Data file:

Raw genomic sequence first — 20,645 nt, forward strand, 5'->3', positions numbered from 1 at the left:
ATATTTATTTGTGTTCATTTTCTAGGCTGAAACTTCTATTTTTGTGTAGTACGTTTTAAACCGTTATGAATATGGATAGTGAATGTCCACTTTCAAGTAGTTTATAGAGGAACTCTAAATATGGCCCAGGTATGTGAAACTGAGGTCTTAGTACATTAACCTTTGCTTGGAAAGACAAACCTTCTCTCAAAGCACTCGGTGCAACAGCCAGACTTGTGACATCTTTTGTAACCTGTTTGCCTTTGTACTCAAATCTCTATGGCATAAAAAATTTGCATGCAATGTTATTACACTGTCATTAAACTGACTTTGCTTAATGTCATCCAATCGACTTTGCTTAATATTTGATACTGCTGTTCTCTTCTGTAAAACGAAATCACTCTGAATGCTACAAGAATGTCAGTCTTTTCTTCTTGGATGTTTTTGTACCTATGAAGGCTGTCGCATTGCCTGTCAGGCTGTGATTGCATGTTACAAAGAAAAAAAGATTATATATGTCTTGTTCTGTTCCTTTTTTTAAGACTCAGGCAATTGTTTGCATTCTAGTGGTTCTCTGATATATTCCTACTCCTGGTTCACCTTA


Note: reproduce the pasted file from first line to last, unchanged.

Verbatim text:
Raw genomic sequence first — 20,645 nt, forward strand, 5'->3', positions numbered from 1 at the left:
ATATTTATTTGTGTTCATTTTCTAGGCTGAAACTTCTATTTTTGTGTAGTACGTTTTAAACCGTTATGAATATGGATAGTGAATGTCCACTTTCAAGTAGTTTATAGAGGAACTCTAAATATGGCCCAGGTATGTGAAACTGAGGTCTTAGTACATTAACCTTTGCTTGGAAAGACAAACCTTCTCTCAAAGCACTCGGTGCAACAGCCAGACTTGTGACATCTTTTGTAACCTGTTTGCCTTTGTACTCAAATCTCTATGGCATAAAAAATTTGCATGCAATGTTATTACACTGTCATTAAACTGACTTTGCTTAATGTCATCCAATCGACTTTGCTTAATATTTGATACTGCTGTTCTCTTCTGTAAAACGAAATCACTCTGAATGCTACAAGAATGTCAGTCTTTTCTTCTTGGATGTTTTTGTACCTATGAAGGCTGTCGCATTGCCTGTCAGGCTGTGATTGCATGTTACAAAGAAAAAAAGATTATATATGTCTTGTTCTGTTCCTTTTTTTAAGACTCAGGCAATTGTTTGCATTCTAGTGGTTCTCTGATATATTCCTACTCCTGGTTCACCTTA